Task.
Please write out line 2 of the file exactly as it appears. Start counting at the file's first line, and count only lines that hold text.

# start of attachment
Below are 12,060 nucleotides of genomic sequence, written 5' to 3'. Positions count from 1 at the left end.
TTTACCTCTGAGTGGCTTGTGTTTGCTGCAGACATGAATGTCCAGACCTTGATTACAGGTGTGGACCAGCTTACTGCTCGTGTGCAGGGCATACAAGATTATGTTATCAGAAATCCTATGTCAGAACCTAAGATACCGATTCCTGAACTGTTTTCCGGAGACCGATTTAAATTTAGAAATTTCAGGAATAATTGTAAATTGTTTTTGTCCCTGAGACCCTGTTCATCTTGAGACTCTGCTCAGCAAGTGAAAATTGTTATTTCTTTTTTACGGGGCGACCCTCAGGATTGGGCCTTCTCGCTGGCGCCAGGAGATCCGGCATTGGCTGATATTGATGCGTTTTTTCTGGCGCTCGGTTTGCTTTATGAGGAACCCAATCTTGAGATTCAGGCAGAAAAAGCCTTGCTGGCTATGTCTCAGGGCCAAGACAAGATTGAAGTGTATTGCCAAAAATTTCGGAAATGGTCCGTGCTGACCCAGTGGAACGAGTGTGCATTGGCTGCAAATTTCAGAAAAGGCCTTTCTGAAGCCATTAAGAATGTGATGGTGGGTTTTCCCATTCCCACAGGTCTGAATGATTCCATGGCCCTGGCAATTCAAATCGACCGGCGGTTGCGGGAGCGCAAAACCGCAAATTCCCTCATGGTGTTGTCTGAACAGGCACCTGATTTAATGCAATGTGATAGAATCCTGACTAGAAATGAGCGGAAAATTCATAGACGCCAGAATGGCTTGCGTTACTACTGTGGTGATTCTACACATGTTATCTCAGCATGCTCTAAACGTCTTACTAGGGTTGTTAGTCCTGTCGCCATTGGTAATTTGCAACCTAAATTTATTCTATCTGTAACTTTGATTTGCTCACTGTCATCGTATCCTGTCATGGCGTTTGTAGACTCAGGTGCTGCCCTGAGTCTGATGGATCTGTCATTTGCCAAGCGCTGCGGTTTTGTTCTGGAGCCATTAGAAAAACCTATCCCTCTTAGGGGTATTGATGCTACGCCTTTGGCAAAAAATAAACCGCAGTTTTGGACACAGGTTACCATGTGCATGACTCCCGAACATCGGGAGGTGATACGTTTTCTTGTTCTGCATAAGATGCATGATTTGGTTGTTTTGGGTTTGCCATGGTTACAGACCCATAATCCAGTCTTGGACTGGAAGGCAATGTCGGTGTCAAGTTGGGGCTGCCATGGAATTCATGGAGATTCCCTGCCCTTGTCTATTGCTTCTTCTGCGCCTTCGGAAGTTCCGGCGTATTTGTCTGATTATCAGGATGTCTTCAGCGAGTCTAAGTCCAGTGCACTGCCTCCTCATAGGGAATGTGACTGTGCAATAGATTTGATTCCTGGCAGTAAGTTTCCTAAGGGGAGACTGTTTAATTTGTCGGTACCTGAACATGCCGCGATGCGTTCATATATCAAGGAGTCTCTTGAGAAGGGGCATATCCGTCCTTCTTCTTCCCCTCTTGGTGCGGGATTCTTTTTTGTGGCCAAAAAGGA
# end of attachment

TTTACCTCTGAGTGGCTTGTGTTTGCTGCAGACATGAATGTCCAGACCTTGATTACAGGTGTGGACCAGCTTACTGCTCGTGTGCAGGGCATACAAGATTATGTTATCAGAAATCCTATGTCAGAACCTAAGATACCGATTCCTGAACTGTTTTCCGGAGACCGATTTAAATTTAGAAATTTCAGGAATAATTGTAAATTGTTTTTGTCCCTGAGACCCTGTTCATCTTGAGACTCTGCTCAGCAAGTGAAAATTGTTATTTCTTTTTTACGGGGCGACCCTCAGGATTGGGCCTTCTCGCTGGCGCCAGGAGATCCGGCATTGGCTGATATTGATGCGTTTTTTCTGGCGCTCGGTTTGCTTTATGAGGAACCCAATCTTGAGATTCAGGCAGAAAAAGCCTTGCTGGCTATGTCTCAGGGCCAAGACAAGATTGAAGTGTATTGCCAAAAATTTCGGAAATGGTCCGTGCTGACCCAGTGGAACGAGTGTGCATTGGCTGCAAATTTCAGAAAAGGCCTTTCTGAAGCCATTAAGAATGTGATGGTGGGTTTTCCCATTCCCACAGGTCTGAATGATTCCATGGCCCTGGCAATTCAAATCGACCGGCGGTTGCGGGAGCGCAAAACCGCAAATTCCCTCATGGTGTTGTCTGAACAGGCACCTGATTTAATGCAATGTGATAGAATCCTGACTAGAAATGAGCGGAAAATTCATAGACGCCAGAATGGCTTGCGTTACTACTGTGGTGATTCTACACATGTTATCTCAGCATGCTCTAAACGTCTTACTAGGGTTGTTAGTCCTGTCGCCATTGGTAATTTGCAACCTAAATTTATTCTATCTGTAACTTTGATTTGCTCACTGTCATCGTATCCTGTCATGGCGTTTGTAGACTCAGGTGCTGCCCTGAGTCTGATGGATCTGTCATTTGCCAAGCGCTGCGGTTTTGTTCTGGAGCCATTAGAAAAACCTATCCCTCTTAGGGGTATTGATGCTACGCCTTTGGCAAAAAATAAACCGCAGTTTTGGACACAGGTTACCATGTGCATGACTCCCGAACATCGGGAGGTGATACGTTTTCTTGTTCTGCATAAGATGCATGATTTGGTTGTTTTGGGTTTGCCATGGTTACAGACCCATAATCCAGTCTTGGACTGGAAGGCAATGTCGGTGTCAAGTTGGGGCTGCCATGGAATTCATGGAGATTCCCTGCCCTTGTCTATTGCTTCTTCTGCGCCTTCGGAAGTTCCGGCGTATTTGTCTGATTATCAGGATGTCTTCAGCGAGTCTAAGTCCAGTGCACTGCCTCCTCATAGGGAATGTGACTGTGCAATAGATTTGATTCCTGGCAGTAAGTTTCCTAAGGGGAGACTGTTTAATTTGTCGGTACCTGAACATGCCGCGATGCGTTCATATATCAAGGAGTCTCTTGAGAAGGGGCATATCCGTCCTTCTTCTTCCCCTCTTGGTGCGGGATTCTTTTTTGTGGCCAAAAAGGA